- On the reality that funding from fossil fuel interests, like the Koch brothers, doesn’t necessarily entail compromised integrity: “The Berkeley Earth Project, staffed with skeptical scientists and funded with Koch dollars, is shifting people from their initial assumptions in response to data, as good science should.”
- On the climate-Left’s demonization of anyone from “its perspective” who ventures to treat other perspectives with respect: “Andrew Revkin, the longtime science writer at the Times whom Stephens quotes in his debut, reflects in his moving post-stroke career retrospective ‘My Climate Change’ on the ‘digital sledgehammer’ that hit him when he dared to describe Bjorn Lomborg’s book Cool It as occupying ‘the pragmatic center.’ Revkin probably should not have been surprised. Lomborg, who thinks that warming is happening, significant, and manmade but questions the usefulness of global treaties, was still far enough off the ‘consensus’ reservation to merit the evil eye and, once, a pie to the face in protest.”
Andy Revkin’s “My Climate Change,” to which Murdock refers, is by a veteran environmental journalist who recognizes some ways in which he himself contributed to needless polarization:
- On the tendency for new discoveries to be taken at face value, especially if they entailed catastrophe, though later study would tone down their findings: “That pattern would pop up again and again in weighing environmental perils: newly discovered, they were stark and vivid, but in most cases, more science only led to more nuance and more questions—not a good mix for media thriving on stark drama.”
- On the tendency to portray the whole thing as good guys versus bad guys, white hats versus black hats, angels versus demons: “Stories that had villains and heroes, the empowered and the powerless—those were (often appropriately) news.”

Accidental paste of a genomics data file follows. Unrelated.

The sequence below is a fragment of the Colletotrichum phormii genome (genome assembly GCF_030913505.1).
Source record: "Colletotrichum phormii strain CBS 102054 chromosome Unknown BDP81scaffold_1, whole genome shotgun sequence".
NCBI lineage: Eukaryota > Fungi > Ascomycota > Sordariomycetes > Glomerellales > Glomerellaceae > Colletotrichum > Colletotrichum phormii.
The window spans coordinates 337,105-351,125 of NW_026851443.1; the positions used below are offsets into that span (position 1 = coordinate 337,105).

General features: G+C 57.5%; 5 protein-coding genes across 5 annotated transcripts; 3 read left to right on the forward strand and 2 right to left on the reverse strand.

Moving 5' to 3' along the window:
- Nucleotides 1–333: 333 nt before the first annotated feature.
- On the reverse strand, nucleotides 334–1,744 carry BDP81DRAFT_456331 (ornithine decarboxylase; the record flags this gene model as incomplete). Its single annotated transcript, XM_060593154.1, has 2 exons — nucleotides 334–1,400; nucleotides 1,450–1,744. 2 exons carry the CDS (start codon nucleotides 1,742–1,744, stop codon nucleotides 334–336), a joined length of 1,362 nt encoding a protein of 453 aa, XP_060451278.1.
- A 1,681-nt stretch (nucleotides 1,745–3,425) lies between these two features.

- On the realization that reality tends to be far more complex than we first think: “Empirical studies and a batch of surveys pointed to a set of biases, reflexes, and cognitive filters that almost guaranteed failure in trying to galvanize broad action on global warming given the long time scales, enduring uncertainties, geographic spread, and lack of quick fixes.”
- On the realization that alarmists didn’t have a monopoly on scientific understanding: “I looked into the ‘cultural cognition’ research of Dan Kahan, a professor of law and psychology at Yale, who has the animated mannerisms and wardrobe of Quentin Tarantino. Among a host of sobering findings, he showed that scientific literacy abounded at both ends of the spectrum of beliefs on global warming. So I tried a little experiment: I sifted for Nobel laureates in physics who’d expressed strong views on global warming. It turned out there was one to suit just about anyone’s argument, from deep worry to total unconcern.”
- Or this: “As a journalist in my fifties, pondering how to make the most of the rest of my productive years, this was a more profound blow than that stinging e-mail from former fans years earlier.”
- And related to the tendency of climate alarmists to commit “the is/ought fallacy” by thinking policy flows obviously from facts about the surrounding world: “Here’s the other problem: science doesn’t tell you what to do. The climate scientist Ken Caldeira, who studied philosophy in college, likes to paraphrase the 18th-century philosopher David Hume when describing the line between values and data: ‘You can’t get an ought from an is.’”
- And by the way, Revkin, though by no means agreeing with us overall on climate change, recognizes us and the reality of our scientific case. See here and the comments under it, where he and I interact a bit.
An encounter recently with some young film/journalism students who came to my office to interview me led me to think how important the lessons above from both Murdock and Revkin are. The temptations to commit the kinds of errors Murdock and Revkin identify are strong, especially for journalists just starting out and wanting to make a splash to get noticed, but not to rock the boat lest they be forced to walk the plank.
We need journalists with courage to stand against the tide.